The Physician Assistant Committee approved many APRN’s applications for additional duties, including for Rapid Sequence Intubation, Micro Needling, Chemical Peels, Dermal Filler, Arterial Lines, and Central Lines.
The Respiratory Care Advisory Committee addressed a question regarding qualification to obtain a Georgia Respiratory Care Professional License. The committee determined the inquirer was unqualified and suggested she contact The National Board for Respiratory Care for credentialing information.
The Acupuncture Advisory Committee made clear that “at the current time for acupuncture license renewal, the Board only accepts CEU courses that are approved by NCCAOM,” the National Certification Commission for Acupuncture and Oriental Medicine.
The Genetic Counselors Advisory Committee accepted as information an email “regarding how other states may be responding to the [American Board of Genetic Counseling] decision to allow unlimited attempts to pass the board examination.”
The Board issued six public orders in June. In one public consent order, the Board issued a public reprimand to a physician for having a disciplinary action against him from the Maryland State Board of Physicians for failing to submit a criminal background check with his renewal application. O.C.G.A. §§ 43-1-19(a)(5) and 43-34-8(a)(5) grants the Medical Board the authority to discipline a licensee who has had disciplinary action against him by another licensing authority. The board issued another public reprimand with fines against a physician who was found through a Board-appointed independent peer reviewer to have diagnosed, treated, and kept records below the minimum standards of acceptable medical practice. The Board issued a public consent order after a Board-appointed consultant concluded the physician failed to conform to the minimum standards of practice and required the physician to pay fines and obtain ten hours of CME in medication safety and ten hours of CME in proper prescribing. A final public consent order involved a physician who began working with a telemedicine company “based upon assurances that [the company] w[as] working within legal parameters but only learned this was not true when Federal authorities intervened.” The physician pleaded guilty to one count of Conspiracy to engage in interstate travel or transportation in aid of a racketeering business and sentenced to one day of incarceration with credit for time served, one year of supervised release, a $5,500 fine, and $81,360 in restitution.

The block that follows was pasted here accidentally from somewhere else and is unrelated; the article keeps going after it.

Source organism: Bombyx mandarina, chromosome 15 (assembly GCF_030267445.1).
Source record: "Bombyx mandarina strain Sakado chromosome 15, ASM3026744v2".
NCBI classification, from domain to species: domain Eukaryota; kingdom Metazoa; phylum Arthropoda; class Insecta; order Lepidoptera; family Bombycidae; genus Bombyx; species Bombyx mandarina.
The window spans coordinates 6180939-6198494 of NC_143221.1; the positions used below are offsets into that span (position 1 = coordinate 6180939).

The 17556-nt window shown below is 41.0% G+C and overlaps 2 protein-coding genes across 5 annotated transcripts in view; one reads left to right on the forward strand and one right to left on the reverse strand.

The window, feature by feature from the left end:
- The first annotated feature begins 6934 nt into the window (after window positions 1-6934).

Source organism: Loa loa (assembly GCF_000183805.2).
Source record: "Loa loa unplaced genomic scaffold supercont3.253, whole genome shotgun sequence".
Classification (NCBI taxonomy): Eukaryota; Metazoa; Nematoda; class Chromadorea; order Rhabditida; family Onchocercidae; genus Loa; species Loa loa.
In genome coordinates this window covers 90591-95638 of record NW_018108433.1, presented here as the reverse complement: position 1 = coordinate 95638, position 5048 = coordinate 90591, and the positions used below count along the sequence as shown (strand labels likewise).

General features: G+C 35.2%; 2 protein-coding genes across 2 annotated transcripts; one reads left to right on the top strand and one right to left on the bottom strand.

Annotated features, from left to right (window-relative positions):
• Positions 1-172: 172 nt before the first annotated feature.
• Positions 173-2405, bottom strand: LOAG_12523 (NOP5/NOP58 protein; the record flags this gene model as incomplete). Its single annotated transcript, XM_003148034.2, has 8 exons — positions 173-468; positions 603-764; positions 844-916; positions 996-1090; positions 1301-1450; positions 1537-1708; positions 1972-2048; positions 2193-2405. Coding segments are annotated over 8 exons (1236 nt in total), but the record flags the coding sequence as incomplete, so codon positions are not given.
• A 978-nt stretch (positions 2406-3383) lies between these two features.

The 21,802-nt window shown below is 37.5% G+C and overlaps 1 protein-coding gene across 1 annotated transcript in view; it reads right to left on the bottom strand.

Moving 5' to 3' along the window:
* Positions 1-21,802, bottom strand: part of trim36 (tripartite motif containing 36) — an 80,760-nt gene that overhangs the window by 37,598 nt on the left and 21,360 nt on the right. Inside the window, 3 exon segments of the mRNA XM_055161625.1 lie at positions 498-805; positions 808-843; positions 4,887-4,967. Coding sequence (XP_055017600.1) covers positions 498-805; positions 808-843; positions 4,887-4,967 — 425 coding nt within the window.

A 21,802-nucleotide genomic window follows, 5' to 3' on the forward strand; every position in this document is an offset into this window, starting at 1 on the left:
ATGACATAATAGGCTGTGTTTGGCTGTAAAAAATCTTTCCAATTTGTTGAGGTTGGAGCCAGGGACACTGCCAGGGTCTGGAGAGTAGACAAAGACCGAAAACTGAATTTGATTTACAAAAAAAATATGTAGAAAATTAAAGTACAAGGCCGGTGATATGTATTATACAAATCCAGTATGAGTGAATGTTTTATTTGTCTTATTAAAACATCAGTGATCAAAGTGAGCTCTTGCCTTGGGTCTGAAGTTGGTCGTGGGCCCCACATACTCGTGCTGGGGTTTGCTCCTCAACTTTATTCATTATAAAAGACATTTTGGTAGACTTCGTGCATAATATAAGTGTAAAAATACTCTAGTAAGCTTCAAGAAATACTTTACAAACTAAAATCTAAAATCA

The July meeting already occurred. The next meeting will be held on August 5th.
Our attorneys are experienced in advising medical providers on licensure and Medical Board matters, and we stay up to date on actions and directions taken by the Medical Board. We have many prior blog posts discussing the Medical Board, such as our introduction to the Georgia Composite Medical Board, Tips for Interviewing With Your State Licensing Board, and a post about the Medical Board’s requirement to report to the National Practitioner Data Bank. If you have licensing or other GCMB questions or would like to discuss this blog post, you may contact our healthcare and business law firm at (404) 685-1662 (Atlanta) or (706) 722-7886 (Augusta), or by email, email@example.com. You may also learn more about our law firm by visiting www.hamillittle.com.
*Disclaimer: Thoughts shared here do not constitute legal advice.